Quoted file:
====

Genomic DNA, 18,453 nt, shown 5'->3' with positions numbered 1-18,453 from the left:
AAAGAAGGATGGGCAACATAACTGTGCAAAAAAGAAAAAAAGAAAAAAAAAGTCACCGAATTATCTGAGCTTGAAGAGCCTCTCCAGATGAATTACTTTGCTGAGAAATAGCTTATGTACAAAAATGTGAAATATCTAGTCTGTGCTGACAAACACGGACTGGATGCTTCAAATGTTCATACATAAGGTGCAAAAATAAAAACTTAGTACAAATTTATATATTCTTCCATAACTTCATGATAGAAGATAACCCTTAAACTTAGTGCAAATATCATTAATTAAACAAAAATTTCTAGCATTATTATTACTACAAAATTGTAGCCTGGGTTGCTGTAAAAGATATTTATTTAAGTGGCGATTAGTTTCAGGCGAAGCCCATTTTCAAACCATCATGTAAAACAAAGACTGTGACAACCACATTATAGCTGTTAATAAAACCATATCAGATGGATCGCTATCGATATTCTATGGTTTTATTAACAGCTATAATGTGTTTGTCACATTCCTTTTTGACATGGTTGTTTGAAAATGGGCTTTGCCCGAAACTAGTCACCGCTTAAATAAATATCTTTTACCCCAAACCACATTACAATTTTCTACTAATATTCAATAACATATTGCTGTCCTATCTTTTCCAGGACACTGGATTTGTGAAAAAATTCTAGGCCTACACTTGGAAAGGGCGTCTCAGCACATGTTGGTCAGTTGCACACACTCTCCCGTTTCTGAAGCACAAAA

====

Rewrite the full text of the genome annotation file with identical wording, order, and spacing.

Genomic DNA, 18,453 nt, shown 5'->3' with positions numbered 1-18,453 from the left:
AAAGAAGGATGGGCAACATAACTGTGCAAAAAAGAAAAAAAGAAAAAAAAAGTCACCGAATTATCTGAGCTTGAAGAGCCTCTCCAGATGAATTACTTTGCTGAGAAATAGCTTATGTACAAAAATGTGAAATATCTAGTCTGTGCTGACAAACACGGACTGGATGCTTCAAATGTTCATACATAAGGTGCAAAAATAAAAACTTAGTACAAATTTATATATTCTTCCATAACTTCATGATAGAAGATAACCCTTAAACTTAGTGCAAATATCATTAATTAAACAAAAATTTCTAGCATTATTATTACTACAAAATTGTAGCCTGGGTTGCTGTAAAAGATATTTATTTAAGTGGCGATTAGTTTCAGGCGAAGCCCATTTTCAAACCATCATGTAAAACAAAGACTGTGACAACCACATTATAGCTGTTAATAAAACCATATCAGATGGATCGCTATCGATATTCTATGGTTTTATTAACAGCTATAATGTGTTTGTCACATTCCTTTTTGACATGGTTGTTTGAAAATGGGCTTTGCCCGAAACTAGTCACCGCTTAAATAAATATCTTTTACCCCAAACCACATTACAATTTTCTACTAATATTCAATAACATATTGCTGTCCTATCTTTTCCAGGACACTGGATTTGTGAAAAAATTCTAGGCCTACACTTGGAAAGGGCGTCTCAGCACATGTTGGTCAGTTGCACACACTCTCCCGTTTCTGAAGCACAAAA